The Calgary Event Centre deal is officially dead.
As Calgarians prepared for New Year’s Eve celebrations, the Dec. 31 arena construction stage gate passed and the agreement between the City and the Calgary Sports and Entertainment Corporation (CSEC) has ended. A senior city official confirmed the information.
As 2021 wound to a close, CSEC walked away from an estimated $650 million arena deal. They cited a misalignment in who would cover costs arising after the revised July 2021 deal.
Added city costs coming from the development permit approval were only part of the equation, according to CSEC CEO John Bean. Supply costs, inflation and lingering economic uncertainty were also factors.
“There’s a number of factors that go in, but at the end of the day, you added them all up and you try and make your best educated, informed decision,” Bean said in late December.
According to the senior city official, there is no opportunity to resurrect this specific agreement. It was unclear if they would have to start from scratch on a new deal.
While it was initially only announced publicly, the missed stage-gate officially ended the agreement. Further, the city did not receive written notice from CSEC for construction to begin.
Construction conditions had to be waived by both parties by Dec. 31 for the agreement to continue.
Premier Kenney blames City for deal’s failure
When asked at a recent Covid-19 provincial update, Alberta Premier Jason Kenney laid the blame for this situation squarely on the city.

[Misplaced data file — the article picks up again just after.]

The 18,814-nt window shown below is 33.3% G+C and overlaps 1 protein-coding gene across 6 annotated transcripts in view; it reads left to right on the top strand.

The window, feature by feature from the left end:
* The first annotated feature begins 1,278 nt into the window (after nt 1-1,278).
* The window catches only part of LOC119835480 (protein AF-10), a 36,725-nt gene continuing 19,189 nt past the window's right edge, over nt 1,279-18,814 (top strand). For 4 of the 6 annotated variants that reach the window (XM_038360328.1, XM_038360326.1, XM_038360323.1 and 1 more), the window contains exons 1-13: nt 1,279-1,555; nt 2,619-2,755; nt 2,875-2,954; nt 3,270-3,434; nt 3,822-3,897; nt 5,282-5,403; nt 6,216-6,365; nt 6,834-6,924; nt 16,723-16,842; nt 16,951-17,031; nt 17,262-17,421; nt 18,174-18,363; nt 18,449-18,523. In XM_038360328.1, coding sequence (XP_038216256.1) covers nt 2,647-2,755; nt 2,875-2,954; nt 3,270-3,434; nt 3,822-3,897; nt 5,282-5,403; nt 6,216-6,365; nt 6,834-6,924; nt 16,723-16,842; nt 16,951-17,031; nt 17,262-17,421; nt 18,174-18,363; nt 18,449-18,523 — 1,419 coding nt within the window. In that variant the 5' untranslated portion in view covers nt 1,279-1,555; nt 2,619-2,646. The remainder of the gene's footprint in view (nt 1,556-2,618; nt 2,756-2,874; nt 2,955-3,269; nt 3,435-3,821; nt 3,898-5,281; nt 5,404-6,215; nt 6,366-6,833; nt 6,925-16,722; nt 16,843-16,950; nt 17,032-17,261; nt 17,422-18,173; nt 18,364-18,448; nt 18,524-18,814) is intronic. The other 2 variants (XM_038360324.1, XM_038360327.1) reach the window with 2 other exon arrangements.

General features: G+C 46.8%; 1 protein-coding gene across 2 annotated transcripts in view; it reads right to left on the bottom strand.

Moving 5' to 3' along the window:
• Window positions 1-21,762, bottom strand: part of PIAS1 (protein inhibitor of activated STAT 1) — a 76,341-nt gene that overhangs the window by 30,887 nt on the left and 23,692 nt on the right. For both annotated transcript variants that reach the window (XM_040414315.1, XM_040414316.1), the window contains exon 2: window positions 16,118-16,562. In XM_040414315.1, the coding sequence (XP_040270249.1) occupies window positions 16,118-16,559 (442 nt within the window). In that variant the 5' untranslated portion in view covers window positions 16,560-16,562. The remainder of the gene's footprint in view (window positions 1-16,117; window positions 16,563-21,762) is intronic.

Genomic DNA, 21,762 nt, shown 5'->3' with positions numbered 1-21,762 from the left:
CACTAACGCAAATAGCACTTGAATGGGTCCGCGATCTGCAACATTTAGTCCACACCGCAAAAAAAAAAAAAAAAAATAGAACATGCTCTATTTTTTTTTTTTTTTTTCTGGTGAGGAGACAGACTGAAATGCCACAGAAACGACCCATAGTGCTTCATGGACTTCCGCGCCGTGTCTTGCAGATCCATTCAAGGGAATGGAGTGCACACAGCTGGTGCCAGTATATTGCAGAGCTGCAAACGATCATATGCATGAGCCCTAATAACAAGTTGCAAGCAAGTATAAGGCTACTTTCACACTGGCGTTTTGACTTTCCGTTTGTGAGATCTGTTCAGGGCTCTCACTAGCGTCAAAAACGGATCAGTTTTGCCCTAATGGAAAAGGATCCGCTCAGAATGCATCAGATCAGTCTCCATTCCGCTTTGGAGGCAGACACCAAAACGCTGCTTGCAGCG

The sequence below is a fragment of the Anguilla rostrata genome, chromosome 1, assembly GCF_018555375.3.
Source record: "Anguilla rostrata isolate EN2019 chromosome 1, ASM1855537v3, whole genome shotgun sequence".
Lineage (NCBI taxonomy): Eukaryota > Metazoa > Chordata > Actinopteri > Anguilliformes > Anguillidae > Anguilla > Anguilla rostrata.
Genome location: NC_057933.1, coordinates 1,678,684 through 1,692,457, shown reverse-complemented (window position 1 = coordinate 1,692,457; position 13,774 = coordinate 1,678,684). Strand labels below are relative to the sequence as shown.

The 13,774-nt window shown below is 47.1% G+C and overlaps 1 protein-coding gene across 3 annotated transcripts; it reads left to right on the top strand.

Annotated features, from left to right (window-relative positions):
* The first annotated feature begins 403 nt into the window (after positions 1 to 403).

“I’m very disappointed that the City of Calgary decided to change the deal at the last minute,” the Premier said.
Prior to release conditions were added during the discussion on the matter at the Calgary Planning Commission. Part of that included the addition of photovoltaic solar cells to the rooftop. Also added were right-of-way changes to roads in the area.
Premier Kenney said construction was ready to proceed, and as he understood it the owners group said they were looking at significant construction cost inflation.
“The city’s response to that was to add even more costs and more delays. So I think that’s really regrettable,” he said.
Premier Kenney noted that prior to Christmas he spent four days in back-to-back meetings with CEOs of major Canadian companies. He was promoting investment in Alberta and the high quality of life and relatively low cost of living.
Part of his pitch, he said, was the new amenities being built in Calgary, including the Event Centre.
“I do think that’s part of the broader package of an effort to get Calgary’s mojo back to get people moving here and, and to bring investment here and to have world-class facilities,” Premier Kenney said.
City administration is working with both parties to tie up any lingering aspects of the deal.
According to the official, a report will be provided to council in Q1 of 2022 outlining costs incurred and a review of the Event Centre situation.
There are currently no negotiations.
In his media conference, Bean said the situation was still too raw to determine what happens next. The Calgary Flames will continue to play at the Scotiabank Saddledome. When asked, Bean said they hadn’t thought about potential renovations to the 40-year-old building.
The current council direction is for an Event Centre to be built in Calgary. There has been no indication if this will change, though it’s believed city council is still committed to its construction.
The Flames provided a statement early Tuesday morning.
“We have always believed that Calgary needs a new Event Centre” said John Bean, President and CEO of Calgary Sports and Entertainment Corporation.
“However, under the current circumstances we do not see a path forward that would create a viable partnership with the city, which is essential for a new Event Centre to become a reality.”